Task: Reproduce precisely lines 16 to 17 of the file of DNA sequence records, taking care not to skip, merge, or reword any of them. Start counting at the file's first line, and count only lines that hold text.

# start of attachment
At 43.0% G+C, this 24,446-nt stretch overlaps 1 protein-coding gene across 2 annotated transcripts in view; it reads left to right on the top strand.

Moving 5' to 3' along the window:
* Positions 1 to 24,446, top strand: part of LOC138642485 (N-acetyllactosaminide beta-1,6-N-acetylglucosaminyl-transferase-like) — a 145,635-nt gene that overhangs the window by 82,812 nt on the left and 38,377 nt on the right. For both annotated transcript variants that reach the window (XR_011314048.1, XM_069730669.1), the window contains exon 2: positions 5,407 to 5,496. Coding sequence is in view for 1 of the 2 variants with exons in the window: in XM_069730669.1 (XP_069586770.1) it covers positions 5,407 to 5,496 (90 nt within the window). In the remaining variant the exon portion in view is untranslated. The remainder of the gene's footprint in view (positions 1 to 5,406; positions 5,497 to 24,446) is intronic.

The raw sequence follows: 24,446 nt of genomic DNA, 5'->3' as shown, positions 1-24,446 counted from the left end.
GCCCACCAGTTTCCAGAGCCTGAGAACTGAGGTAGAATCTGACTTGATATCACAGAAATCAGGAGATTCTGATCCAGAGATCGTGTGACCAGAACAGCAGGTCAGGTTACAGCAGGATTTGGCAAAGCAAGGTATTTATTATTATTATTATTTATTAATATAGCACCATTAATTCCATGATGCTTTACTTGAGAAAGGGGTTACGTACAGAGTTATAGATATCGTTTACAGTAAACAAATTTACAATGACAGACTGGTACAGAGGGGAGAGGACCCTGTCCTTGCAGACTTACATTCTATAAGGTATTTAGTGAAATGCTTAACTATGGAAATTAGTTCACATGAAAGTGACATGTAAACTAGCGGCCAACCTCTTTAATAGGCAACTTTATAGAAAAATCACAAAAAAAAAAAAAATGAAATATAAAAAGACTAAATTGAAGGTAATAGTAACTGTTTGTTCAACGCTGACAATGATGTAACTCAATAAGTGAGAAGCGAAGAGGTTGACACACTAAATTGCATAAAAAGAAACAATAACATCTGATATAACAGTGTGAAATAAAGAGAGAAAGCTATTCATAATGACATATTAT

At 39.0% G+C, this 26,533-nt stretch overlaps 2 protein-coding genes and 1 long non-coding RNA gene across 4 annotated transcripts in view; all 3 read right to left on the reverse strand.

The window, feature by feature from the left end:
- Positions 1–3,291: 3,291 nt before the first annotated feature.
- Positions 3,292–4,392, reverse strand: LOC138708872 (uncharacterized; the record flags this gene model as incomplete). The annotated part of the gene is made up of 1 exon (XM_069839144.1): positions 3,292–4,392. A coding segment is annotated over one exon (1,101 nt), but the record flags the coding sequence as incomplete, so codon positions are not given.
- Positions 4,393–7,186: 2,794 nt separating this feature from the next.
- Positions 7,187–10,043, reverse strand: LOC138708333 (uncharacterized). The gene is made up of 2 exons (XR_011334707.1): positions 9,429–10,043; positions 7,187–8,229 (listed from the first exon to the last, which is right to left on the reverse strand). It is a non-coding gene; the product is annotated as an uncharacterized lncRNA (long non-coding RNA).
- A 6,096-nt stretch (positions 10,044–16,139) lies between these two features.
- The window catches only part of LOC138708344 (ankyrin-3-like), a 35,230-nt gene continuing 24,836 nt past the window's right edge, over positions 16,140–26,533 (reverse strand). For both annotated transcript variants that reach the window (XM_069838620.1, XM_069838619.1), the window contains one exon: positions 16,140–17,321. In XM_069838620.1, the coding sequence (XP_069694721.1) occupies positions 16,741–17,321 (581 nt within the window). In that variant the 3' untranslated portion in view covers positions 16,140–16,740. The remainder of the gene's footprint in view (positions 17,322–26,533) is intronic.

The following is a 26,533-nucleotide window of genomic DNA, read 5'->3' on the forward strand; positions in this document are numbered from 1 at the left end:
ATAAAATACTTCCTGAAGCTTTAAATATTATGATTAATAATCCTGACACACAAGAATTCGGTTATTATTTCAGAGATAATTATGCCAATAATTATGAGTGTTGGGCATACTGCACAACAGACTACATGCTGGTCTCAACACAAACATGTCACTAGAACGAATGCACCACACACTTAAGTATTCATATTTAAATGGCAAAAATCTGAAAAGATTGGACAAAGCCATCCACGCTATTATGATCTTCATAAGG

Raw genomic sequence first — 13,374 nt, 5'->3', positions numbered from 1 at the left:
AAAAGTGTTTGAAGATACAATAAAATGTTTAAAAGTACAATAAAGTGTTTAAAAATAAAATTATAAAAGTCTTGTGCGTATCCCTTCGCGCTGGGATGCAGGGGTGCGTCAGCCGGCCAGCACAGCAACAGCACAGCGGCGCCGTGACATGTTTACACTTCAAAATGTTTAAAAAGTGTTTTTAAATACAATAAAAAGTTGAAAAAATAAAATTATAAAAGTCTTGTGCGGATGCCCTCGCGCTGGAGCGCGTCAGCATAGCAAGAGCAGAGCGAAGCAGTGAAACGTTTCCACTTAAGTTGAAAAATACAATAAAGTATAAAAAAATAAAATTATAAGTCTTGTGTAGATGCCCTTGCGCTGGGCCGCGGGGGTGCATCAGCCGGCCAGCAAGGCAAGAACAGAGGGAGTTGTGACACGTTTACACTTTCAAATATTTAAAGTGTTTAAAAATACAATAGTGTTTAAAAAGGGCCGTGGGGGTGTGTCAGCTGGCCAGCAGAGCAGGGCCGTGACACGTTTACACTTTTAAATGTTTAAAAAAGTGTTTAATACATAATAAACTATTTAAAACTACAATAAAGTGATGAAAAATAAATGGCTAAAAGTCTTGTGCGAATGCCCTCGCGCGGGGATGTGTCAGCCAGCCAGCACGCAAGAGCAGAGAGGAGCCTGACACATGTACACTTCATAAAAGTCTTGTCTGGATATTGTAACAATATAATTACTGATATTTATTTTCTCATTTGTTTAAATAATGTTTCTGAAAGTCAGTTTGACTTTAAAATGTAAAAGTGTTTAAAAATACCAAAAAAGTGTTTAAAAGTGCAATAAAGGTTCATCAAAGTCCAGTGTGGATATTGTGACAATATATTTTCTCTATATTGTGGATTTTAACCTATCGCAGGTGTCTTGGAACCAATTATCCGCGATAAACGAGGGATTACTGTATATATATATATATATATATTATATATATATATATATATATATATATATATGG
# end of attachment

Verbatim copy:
Raw genomic sequence first — 13,374 nt, 5'->3', positions numbered from 1 at the left:
AAAAGTGTTTGAAGATACAATAAAATGTTTAAAAGTACAATAAAGTGTTTAAAAATAAAATTATAAAAGTCTTGTGCGTATCCCTTCGCGCTGGGATGCAGGGGTGCGTCAGCCGGCCAGCACAGCAACAGCACAGCGGCGCCGTGACATGTTTACACTTCAAAATGTTTAAAAAGTGTTTTTAAATACAATAAAAAGTTGAAAAAATAAAATTATAAAAGTCTTGTGCGGATGCCCTCGCGCTGGAGCGCGTCAGCATAGCAAGAGCAGAGCGAAGCAGTGAAACGTTTCCACTTAAGTTGAAAAATACAATAAAGTATAAAAAAATAAAATTATAAGTCTTGTGTAGATGCCCTTGCGCTGGGCCGCGGGGGTGCATCAGCCGGCCAGCAAGGCAAGAACAGAGGGAGTTGTGACACGTTTACACTTTCAAATATTTAAAGTGTTTAAAAATACAATAGTGTTTAAAAAGGGCCGTGGGGGTGTGTCAGCTGGCCAGCAGAGCAGGGCCGTGACACGTTTACACTTTTAAATGTTTAAAAAAGTGTTTAATACATAATAAACTATTTAAAACTACAATAAAGTGATGAAAAATAAATGGCTAAAAGTCTTGTGCGAATGCCCTCGCGCGGGGATGTGTCAGCCAGCCAGCACGCAAGAGCAGAGAGGAGCCTGACACATGTACACTTCATAAAAGTCTTGTCTGGATATTGTAACAATATAATTACTGATATTTATTTTCTCATTTGTTTAAATAATGTTTCTGAAAGTCAGTTTGACTTTAAAATGTAAAAGTGTTTAAAAATACCAAAAAAGTGTTTAAAAGTGCAATAAAGGTTCATCAAAGTCCAGTGTGGATATTGTGACAATATATTTTCTCTATATTGTGGATTTTAACCTATCGCAGGTGTCTTGGAACCAATTATCCGCGATAAACGAGGGATTACTGTATATATATATATATATATATTATATATATATATATATATATATATATATATGG